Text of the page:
Pore-forming Staphylococcus aureusalpha-toxin triggers epidermal growth factor receptor-dependent proliferation

Haugwitz U, Bobkiewicz W, Han SR, Beckmann E, Veerachato G, Shaid S, Biehl S, Dersch K, Bhakdi S, Husmann M
Source: Cell Microbiol
Publication Date: (2006)
Issue: 8(10): 1591-600
Research Area:
Cancer Research/Cell Biology
Cells used in publication:
Species: human
Tissue Origin: dermal
Nucleofector® I/II/2b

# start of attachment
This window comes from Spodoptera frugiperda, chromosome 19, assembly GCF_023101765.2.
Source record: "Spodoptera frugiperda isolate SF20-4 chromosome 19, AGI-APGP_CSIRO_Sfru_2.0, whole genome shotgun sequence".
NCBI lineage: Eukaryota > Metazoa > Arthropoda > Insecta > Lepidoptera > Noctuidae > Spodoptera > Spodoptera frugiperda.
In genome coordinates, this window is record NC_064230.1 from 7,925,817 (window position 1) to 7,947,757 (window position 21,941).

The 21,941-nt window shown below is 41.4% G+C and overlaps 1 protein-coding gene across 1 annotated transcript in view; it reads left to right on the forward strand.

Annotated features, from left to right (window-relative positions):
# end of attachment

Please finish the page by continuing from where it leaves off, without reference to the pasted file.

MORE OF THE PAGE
Staphylococcal alpha-toxin is an archetypal killer protein that homo-oligomerizes in target cells to create small transmembrane pores. The membrane-perforating beta-barrel motif is a conserved attack element of cytolysins of Gram-positive and Gram-negative bacteria. Following the recognition that nucleated cells can survive membrane permeabilization, a profile of abundant transcripts was obtained in transiently perforated keratinocytes. Several immediate early genes were found to be upregulated, reminiscent of the cellular response to growth factors. Cell cycle analyses revealed doubling of S + G2/M phase cells 26 h post toxin treatment. Determination of cell counts uncovered that after an initial drop, numbers increased to exceed the controls after 2 days. A non-lytic alpha-toxin mutant remained without effect. The alpha-toxin pore is too small to allow egress of cytosolic growth factors, and evidence was instead obtained for growth signalling via the epidermal growth factor receptor (EGFR). Inhibition of the EGFR or of EGFR-proligand-processing blocked the mitogenic effect of alpha-toxin. Western blots with phospho-specific antibodies revealed activation of the EGFR, and of the adapter protein Shc. Immediate early response and proliferation upon transient plasma membrane pore formation by bacterial toxins may represent a novel facet of the complex interaction between pathogen and host.